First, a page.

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Album Review: Here (and there)
Jeri-Mae G. Astolfi
Cover image of the album Here (and there) by Jeri-Mae G. Astolfi
Here (and there)
Jeri-Mae G. Astolfi
2013 / innova Recordings
66 minutes
Review by Kathy Parsons
Here (and there) is a collection of six pieces for piano and electronics composed for and performed by Jeri-Mae G. Astolfi. Astolfi is the rare artist who seems as comfortable with traditional classics as she is with this much more experimental music. I first became aware of her astonishing pianism on Phillip Schroeder’s 2005 release, Music for Piano, and her recordings never fail to impress. A member of the music faculty of the University of Wisconsin Oshkosh, Astolfi has commissioned and premiered many new solo and collaborative works and has received numerous awards and grants. That said, some of this music is very challenging, so if you are looking for soothing, melodic piano music to relax with, you’d probably better move on. On the other hand, this is a fascinating look at some of the directions Contemporary American classical music is moving in. Five of the six composers are teachers at the college and university level, and the sixth is the director of an experimental music label. The pieces are all very different from each other and range in duration from 6 1/2 minutes to a little more than eighteen.

Phillip Schroeder’s “Crystal Springs” was inspired by the lush, rugged beauty of Crystal Springs, Arkansas as well as imaginary springs. The three large sections of the piece were designed by use of the Fibonacci series. In addition to the piano, electronically manipulated sounds from an electric bass, a suspended cymbal, and the inside of a piano were used. Sometimes sparkling and sometimes dark and mysterious, this is my favorite track. “Swirling Sky” (Ed Martin) begins peacefully, recalling moments spent watching clouds while lying in the grass. As it progresses, it depicts losing oneself in the moment and being swept through the clouds in an “extraordinary adventure.” Jeff Herriott composed the first version of “green is passing” in 1999 and revised it in 2006 to reflect his evolved composing style. Very quiet and subtle, it creates an atmospheric listening experience that I find hypnotic. The esoteric “Summer Phantoms: Nocturne” is made up of the piano, string scrapes, hand dampened tones, soundboard strikes, and other processed sounds. Tom Lopez’s “Confetti Variations” has an especially interesting story. Astolfi had told Lopez that two of her favorite composers of piano music are Johannes Brahms and Morton Feldman, which set Lopez to dreaming about a Brahms/Feldman/Lopez “mashup” (Lopez’s term). His composition process entailed “shredding Brahms and Feldman piano music into brightly colored fragments, firing the sparkly bits into the air, and listening to them rain down over field recordings” (from the liner notes). Sometimes beautiful and sometimes noisy and chaotic, it is quite an experience! Jim Fox’s “The pleasure of being lost” features the speaking voice of Janyce Collins reading a text freely adapted from the writings of Joseph Dalton Hooker. While the words are often obscured, sounds that accompany the reading are processed from the timbres and rhythms of her voice. The piano and bell tones also accompany the voice - very haunting and mysterious!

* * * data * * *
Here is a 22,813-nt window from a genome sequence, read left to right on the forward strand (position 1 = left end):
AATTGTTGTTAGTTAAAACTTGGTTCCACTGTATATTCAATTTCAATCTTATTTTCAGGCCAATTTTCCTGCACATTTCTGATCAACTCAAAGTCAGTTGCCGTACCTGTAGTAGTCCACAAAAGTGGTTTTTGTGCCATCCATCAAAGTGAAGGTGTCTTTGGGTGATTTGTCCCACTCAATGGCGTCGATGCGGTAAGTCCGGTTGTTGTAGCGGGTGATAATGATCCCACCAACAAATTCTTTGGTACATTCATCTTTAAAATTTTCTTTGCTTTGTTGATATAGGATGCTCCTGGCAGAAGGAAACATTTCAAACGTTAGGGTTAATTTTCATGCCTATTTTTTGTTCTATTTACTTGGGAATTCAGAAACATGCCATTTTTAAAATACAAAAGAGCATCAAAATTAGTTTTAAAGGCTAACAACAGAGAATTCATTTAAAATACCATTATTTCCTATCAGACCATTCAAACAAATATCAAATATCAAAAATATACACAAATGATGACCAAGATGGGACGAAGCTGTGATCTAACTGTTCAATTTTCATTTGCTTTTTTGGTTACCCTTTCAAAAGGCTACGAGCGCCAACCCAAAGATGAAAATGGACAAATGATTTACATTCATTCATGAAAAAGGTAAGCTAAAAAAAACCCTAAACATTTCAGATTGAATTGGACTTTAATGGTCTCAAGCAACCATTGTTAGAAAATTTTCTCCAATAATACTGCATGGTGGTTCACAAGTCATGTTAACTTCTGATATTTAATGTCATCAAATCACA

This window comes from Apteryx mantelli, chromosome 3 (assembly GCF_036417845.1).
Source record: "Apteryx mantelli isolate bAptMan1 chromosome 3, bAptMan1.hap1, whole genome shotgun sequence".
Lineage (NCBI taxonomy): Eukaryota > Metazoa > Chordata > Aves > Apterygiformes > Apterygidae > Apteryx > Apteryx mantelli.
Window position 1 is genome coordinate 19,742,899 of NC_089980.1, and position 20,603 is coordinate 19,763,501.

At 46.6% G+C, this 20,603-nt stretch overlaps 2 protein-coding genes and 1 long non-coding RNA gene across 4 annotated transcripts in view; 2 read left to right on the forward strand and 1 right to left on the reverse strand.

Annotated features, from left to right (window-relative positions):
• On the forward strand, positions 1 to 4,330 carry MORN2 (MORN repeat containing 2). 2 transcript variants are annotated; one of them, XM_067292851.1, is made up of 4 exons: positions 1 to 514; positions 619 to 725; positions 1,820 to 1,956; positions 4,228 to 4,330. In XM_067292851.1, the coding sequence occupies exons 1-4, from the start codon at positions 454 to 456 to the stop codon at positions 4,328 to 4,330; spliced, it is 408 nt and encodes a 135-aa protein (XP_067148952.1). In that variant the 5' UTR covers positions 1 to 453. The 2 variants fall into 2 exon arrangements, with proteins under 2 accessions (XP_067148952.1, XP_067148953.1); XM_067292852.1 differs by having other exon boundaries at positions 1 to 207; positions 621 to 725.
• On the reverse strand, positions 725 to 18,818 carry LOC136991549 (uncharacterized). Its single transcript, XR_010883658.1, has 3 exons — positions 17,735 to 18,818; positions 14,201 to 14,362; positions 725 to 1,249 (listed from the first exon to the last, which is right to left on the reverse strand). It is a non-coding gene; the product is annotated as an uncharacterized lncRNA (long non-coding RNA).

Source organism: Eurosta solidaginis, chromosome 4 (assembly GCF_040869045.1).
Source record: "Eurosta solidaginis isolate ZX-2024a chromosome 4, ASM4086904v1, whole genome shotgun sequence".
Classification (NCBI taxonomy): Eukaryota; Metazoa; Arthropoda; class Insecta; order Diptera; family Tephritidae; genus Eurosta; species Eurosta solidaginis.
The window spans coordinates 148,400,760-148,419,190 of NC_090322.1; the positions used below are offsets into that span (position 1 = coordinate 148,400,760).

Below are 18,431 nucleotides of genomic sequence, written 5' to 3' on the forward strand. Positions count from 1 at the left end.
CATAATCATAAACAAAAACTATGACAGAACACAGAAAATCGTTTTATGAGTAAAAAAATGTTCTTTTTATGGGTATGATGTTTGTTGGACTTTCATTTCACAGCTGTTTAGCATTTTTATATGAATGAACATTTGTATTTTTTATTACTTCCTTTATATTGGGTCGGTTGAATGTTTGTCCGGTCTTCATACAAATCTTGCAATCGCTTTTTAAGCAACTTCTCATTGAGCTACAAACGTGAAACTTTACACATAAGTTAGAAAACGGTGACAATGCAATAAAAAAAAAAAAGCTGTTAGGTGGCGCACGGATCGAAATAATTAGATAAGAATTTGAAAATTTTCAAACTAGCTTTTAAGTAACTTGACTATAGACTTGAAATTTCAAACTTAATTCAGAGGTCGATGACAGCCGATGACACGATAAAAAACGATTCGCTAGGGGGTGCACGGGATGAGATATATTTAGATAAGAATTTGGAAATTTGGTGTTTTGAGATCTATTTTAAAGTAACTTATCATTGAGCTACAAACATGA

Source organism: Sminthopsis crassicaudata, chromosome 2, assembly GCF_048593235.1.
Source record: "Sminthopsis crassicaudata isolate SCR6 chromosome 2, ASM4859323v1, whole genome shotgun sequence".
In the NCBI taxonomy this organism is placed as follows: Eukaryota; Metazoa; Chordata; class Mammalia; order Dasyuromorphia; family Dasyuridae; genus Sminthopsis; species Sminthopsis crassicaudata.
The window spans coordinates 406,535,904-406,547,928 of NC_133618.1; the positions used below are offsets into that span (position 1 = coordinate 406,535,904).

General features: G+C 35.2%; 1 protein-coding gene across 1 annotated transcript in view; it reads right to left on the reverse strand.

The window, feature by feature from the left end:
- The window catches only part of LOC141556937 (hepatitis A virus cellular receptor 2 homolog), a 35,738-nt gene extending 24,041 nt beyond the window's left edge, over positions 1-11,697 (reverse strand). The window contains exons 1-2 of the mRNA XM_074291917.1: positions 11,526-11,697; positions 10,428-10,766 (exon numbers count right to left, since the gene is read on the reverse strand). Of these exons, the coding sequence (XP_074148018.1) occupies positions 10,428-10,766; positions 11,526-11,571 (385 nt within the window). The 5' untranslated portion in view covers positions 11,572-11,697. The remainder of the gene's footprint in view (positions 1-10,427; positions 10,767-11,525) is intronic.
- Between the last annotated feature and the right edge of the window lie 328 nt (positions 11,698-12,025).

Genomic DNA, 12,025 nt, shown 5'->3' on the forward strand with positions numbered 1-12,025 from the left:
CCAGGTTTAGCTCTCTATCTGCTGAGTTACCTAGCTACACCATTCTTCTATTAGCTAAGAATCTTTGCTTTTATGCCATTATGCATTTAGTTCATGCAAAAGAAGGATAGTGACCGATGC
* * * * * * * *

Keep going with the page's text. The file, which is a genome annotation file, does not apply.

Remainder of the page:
If you are a unique listening experience, check out Here (and there)! It is available from www.innova.mu, Amazon, and iTunes.
February 23, 2013
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Contributing artists:
Phillip Schroeder
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